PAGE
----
I grinned. No, it wasn't like seeing an angel. It was like seeing a god.


As evening fell, I stood in the gym, looking out the windows to the city below. From so high up, it was peaceful and tranquil from so high up, with life going on as normal. But it was an illusion. Editors, writers, and reporters were no doubt churning out as many copies of tomorrow's papers as they could. And when I woke up the following morning, one of those papers lay outside my room, the headline announcing the medical miracle of the century: Medicomp letting ponies change their race, and beneath that, a photo of myself on the walkway.

As a pony who had never gotten any media attention before, it was a huge shock to see myself, and to read about myself in the articles. And when I peered out the window, I saw huge crowds gathered around the base of the tower.

There was a knock at the door. Opening it, I found Coin Counter and Beakbreaker standing there. “Morning, Silverspeak,” Coin Counter said. “I trust you've seen the papers?”

I nodded.

“Wonderful. In fact, we've got a public question and answer session scheduled for this afternoon, and I as hoping you'd join us.”

In reality, I had to go to the session. After all, why set one up, then have the star not show? I at least appreciated Coin Counter being polite about it, rather then ordering me to go. After all, I still was a Medicomp employee, despite my newfound status. “Of course I can come,” I said.

When the session was held that afternoon, I was amazed at how many ponies showed up. There must have been hundreds of them, if not at least a thousand, all of whom wanted to get a glimpse of me. Even behind the line of security guards and the tables, I was a little nervous, now knowing what movie stars felt like when their own fans go nuts. As Coin Counter and Beakbreaker took their places, I looked over the crowd, wondering if there were any familiar faces, for I'd be happy to take questions from them over anyone else. But there were none that I could see... save one.

At the very back of the crowd, I could just make out the unmistakable face of the head librarian.

My stomach tightened. Why was she there? A few seconds of frantic thought, and I concluded that she was just curious to see an earth pony who had gotten wings.

Yes, that had to be it.

The session then began, and for the next hour Coin Counter, Beakbreaker, and myself talked with the crowd, giving details about the operation, my recovery and training, and how it had taken a lot of work to get where I was. Then came questions from the audience, almost all of which were directed towards me. And as difficult as it was to keep up with the barrage of questions, I was flattered, and quickly got sucked up into the role of the suddenly famous, delighted at the audience giving me their undivided attention with each word I spoke.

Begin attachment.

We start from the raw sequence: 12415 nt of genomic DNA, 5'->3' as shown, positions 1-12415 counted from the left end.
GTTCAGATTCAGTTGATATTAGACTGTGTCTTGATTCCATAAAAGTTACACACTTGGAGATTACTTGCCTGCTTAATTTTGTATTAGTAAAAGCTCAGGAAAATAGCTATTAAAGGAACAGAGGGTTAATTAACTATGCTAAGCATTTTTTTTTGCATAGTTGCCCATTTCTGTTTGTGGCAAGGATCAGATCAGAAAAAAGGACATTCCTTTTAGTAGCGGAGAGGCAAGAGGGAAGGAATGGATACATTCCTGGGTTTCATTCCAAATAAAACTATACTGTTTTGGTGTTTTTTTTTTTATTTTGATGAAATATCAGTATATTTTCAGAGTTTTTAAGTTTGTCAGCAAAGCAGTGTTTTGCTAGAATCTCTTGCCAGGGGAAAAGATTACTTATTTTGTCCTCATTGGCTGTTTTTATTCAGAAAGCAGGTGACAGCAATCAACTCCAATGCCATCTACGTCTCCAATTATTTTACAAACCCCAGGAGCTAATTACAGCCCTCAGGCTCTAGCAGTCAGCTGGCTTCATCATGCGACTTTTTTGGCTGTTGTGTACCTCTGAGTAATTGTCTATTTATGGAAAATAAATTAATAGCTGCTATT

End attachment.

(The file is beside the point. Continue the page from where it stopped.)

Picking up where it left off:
Still, I would occasionally glance towards the librarian. She didn't move; she just watched me, her gaze piercing even from so far away. Whenever I saw that look, I quickly turned away. I had no desire to engage in paranoia about what she was up to; I had been down that path before, and had no desire to repeat it.

At last, the session came to an end, with the announcement that Medicomp wanted me to try the wings out for a year, and if they still worked, then the company would open the procedure up to everyone who wanted a pair. Only then did the the librarian leave, but not before giving me one final glance.


For the next month, life rushed ahead at break-neck speed. Every day saw me waking up early from my new apartment in the tower (my old one was out of the question, as I'd be mobbed trying to go in and out every day) and attending any number of events. Talk shows, get-togethers, and public demonstrations sucked up my time, and it was common for me to not come back to the Medicomp tower late at night, collapse on the bed, and pass out, only to wake up early the next morning and do it all over again.

Still, I was having the time of my life, for I was the talk of the town. Every magazine, book, periodical, and media pony wanted to interview me, take photos, or both. Whenever I ventured outside, mobs of ponies would swarm around me, eager to see my wings for themselves. Yet, I didn't mind the attention. I was happy to pose for photos and give autographs, and soon I was amassing a collection of books, articles, fan letters, and everything related to my newfound fame. The public wanted to get all it could of Silverspeak, the next wonder of the world, the pony who defied nature and forged his own path.